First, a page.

MECCA, Saudi Arabia, Aug 15, 2012 (AFP) -
MECCA, Saudi Arabia, Aug 15, 2012 (AFP) –
The world’s largest Islamic bloc was poised Wednesday to suspend conflict-wracked Syria, despite opposition from Iran, a staunch ally of the regime of President Bashar al-Assad.
An emergency summit of the 57-member Organisation of Islamic Cooperation (OIC) opened late Tuesday with the proposal put forward by a preparatory meeting of foreign ministers, a symbolic attempt to pile pressure on Damascus over its deadly crackdown on a 17-month uprising.
A draft final statement obtained by AFP said the summit, in Mecca, Islam’s holiest city, “approves the suspension of Syria’s membership.” It is expected to be endorsed when the leaders reconvene late Wednesday evening.
The move by the OIC, which represents 1.5 million Muslims worldwide, is aimed at further isolating Assad’s embattled regime but its effect is seen as being largely symbolic.
Syria was suspended from the Arab League last year over its clampdown on the uprising that Assad characterised as a plot by Western and rival powers to overthrow his regime.
Saudi King Abdullah has presided over the meeting, attended by Iranian President Mahmoud Ahmadinejad whose country has openly criticised the push to suspend Syria.
The draft statement says Syria should be suspended over “the obstinacy of the Syrian authorities in following the military option” to solve the crisis and the failure of a UN-Arab League peace plan brokered by Kofi Annan.
It demands that Assad’s regime “immediately end all acts of violence” without calling for the president to step down, while defending Syria’s “unity, sovereignty, independence and territorial integrity.”
Tensions have been simmering for months between Sunni-dominated Saudi Arabia and Shiite-dominated Iran as Syria has emerged as another arena for the longtime rivalry between the two regional heavyweights.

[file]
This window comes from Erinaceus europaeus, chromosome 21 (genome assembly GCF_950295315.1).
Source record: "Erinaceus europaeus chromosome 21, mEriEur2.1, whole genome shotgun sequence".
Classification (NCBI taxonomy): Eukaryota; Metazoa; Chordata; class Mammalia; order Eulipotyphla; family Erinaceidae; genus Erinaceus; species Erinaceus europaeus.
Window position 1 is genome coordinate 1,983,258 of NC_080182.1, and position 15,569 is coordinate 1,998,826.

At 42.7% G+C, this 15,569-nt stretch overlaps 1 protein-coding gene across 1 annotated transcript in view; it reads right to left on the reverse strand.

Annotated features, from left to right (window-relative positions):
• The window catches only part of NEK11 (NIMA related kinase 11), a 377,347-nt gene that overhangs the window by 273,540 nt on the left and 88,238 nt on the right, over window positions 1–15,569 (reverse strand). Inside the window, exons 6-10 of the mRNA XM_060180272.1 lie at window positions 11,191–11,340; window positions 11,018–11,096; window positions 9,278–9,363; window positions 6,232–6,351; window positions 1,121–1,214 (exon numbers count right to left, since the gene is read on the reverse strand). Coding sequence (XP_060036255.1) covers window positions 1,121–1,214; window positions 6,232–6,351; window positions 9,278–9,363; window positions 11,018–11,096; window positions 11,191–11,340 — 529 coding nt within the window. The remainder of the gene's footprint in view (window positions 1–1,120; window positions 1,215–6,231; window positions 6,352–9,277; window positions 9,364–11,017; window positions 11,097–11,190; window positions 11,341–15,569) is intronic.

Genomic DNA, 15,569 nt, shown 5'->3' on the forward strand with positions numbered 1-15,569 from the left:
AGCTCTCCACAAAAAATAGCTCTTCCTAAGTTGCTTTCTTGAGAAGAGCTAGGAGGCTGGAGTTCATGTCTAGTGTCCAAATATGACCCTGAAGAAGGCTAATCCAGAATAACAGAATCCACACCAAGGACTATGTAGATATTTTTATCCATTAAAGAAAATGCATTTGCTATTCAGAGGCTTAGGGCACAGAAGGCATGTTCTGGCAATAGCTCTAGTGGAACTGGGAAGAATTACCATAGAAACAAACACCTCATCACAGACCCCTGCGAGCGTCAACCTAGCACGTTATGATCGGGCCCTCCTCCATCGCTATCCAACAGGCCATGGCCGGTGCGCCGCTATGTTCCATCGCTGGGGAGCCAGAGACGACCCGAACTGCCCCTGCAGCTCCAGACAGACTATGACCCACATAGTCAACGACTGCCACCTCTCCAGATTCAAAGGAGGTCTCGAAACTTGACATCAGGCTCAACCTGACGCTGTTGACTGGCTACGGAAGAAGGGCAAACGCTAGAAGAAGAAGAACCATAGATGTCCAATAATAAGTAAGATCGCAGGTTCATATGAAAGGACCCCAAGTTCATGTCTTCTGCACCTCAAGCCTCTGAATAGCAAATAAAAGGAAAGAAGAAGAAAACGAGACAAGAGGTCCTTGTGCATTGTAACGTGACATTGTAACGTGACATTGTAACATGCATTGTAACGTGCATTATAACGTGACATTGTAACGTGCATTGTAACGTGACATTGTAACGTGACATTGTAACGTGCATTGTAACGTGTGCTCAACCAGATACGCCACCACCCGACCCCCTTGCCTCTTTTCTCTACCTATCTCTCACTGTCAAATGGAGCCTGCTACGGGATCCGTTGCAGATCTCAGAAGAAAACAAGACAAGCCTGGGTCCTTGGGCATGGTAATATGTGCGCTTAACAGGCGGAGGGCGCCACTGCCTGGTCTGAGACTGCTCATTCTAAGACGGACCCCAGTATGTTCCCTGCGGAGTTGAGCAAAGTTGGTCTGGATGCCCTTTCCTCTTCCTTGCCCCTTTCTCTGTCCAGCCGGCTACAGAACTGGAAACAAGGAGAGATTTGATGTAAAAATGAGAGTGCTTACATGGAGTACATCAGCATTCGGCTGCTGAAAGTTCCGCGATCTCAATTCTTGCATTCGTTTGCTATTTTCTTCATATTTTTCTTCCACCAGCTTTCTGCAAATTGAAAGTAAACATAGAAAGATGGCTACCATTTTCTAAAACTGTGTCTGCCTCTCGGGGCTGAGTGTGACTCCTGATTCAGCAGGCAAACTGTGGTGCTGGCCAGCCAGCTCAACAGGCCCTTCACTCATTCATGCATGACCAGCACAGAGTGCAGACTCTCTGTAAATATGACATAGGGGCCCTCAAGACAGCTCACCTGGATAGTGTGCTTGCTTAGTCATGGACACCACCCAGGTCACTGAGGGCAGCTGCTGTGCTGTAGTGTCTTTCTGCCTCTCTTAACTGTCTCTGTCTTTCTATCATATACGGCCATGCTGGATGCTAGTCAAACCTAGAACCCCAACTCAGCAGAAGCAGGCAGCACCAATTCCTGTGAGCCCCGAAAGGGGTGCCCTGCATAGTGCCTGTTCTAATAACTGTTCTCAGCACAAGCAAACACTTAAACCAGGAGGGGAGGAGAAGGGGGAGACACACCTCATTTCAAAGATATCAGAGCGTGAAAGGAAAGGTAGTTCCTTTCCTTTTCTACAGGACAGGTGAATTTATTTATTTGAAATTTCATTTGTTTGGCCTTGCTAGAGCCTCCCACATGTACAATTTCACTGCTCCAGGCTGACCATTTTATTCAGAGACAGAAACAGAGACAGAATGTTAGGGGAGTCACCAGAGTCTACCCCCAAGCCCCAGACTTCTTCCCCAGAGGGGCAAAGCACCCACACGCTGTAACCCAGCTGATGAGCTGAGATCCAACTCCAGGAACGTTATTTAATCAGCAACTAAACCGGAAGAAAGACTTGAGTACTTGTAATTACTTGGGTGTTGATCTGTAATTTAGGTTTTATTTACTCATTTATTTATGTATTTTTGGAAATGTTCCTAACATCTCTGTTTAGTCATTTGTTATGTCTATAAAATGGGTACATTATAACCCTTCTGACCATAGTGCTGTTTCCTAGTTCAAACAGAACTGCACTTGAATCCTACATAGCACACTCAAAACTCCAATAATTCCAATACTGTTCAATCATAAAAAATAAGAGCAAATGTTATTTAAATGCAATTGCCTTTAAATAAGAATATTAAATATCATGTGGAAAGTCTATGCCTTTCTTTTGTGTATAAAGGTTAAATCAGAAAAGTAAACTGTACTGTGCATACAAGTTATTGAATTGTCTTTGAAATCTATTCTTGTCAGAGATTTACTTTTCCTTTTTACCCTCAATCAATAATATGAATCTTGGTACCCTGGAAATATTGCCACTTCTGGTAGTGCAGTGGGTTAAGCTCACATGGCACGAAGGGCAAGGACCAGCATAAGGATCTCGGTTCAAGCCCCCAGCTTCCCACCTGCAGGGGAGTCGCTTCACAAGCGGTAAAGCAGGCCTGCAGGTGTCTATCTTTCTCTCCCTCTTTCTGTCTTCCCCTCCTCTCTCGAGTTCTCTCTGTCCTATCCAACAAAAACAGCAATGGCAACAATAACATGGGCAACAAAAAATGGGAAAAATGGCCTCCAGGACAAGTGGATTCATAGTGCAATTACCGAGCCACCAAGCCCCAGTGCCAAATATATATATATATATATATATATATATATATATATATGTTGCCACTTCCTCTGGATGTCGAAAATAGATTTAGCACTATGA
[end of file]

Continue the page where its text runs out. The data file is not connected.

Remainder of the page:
Despite the opposed stands, Iran’s president avoided mention of the Syrian conflict in a speech on Tuesday night as did Saudi Arabia’s King Abdullah in his opening speech, indicating an accommodation between the region’s superpowers.
“There has been a clear change in the Iranian position towards Syria,” according to a diplomat at the Mecca summit.
In another conciliatory move, King Abdullah, whose country hosts the OIC headquarters in its Red Sea city of Jeddah, proposed Tuesday setting up a centre in Riyadh for dialogue between Muslim confessions.
Iran is the Syrian regime’s biggest regional ally and has pledged its full support for Assad.
Iranian Foreign Minister Ali Akbar Salehi on Monday criticised the move to suspend Syria’s membership of the OIC, saying it would not resolve the conflict and was not in line with the group’s charter.
But foreign ministers meeting ahead of the summit agreed on the suspension “based on consensus with an absolute majority” and forwarded the decision to the heads of state for final approval, OIC chief Ekmeleddin Ihsanoglu said.
Algeria, Pakistan and Kazakhstan called for the final statement of the summit, to which Damascus was not invited, also pin blame on the armed opposition for the bloodshed in Syria.
And Egypt’s President Mohamed Morsi proposed the formation of a committee grouping his country with key players Iran, Saudi Arabia and Turkey to try to find a settlement to the Syrian conflict, a delegate said.
In addition to the Syrian crisis, the OIC delegates were also to discuss the Arab-Israeli conflict, the violence against the Muslim Rohingya minority in Myanmar and unrest in Mali.
About 40 heads of government from the Arab world, Africa and Asia took part in the summit.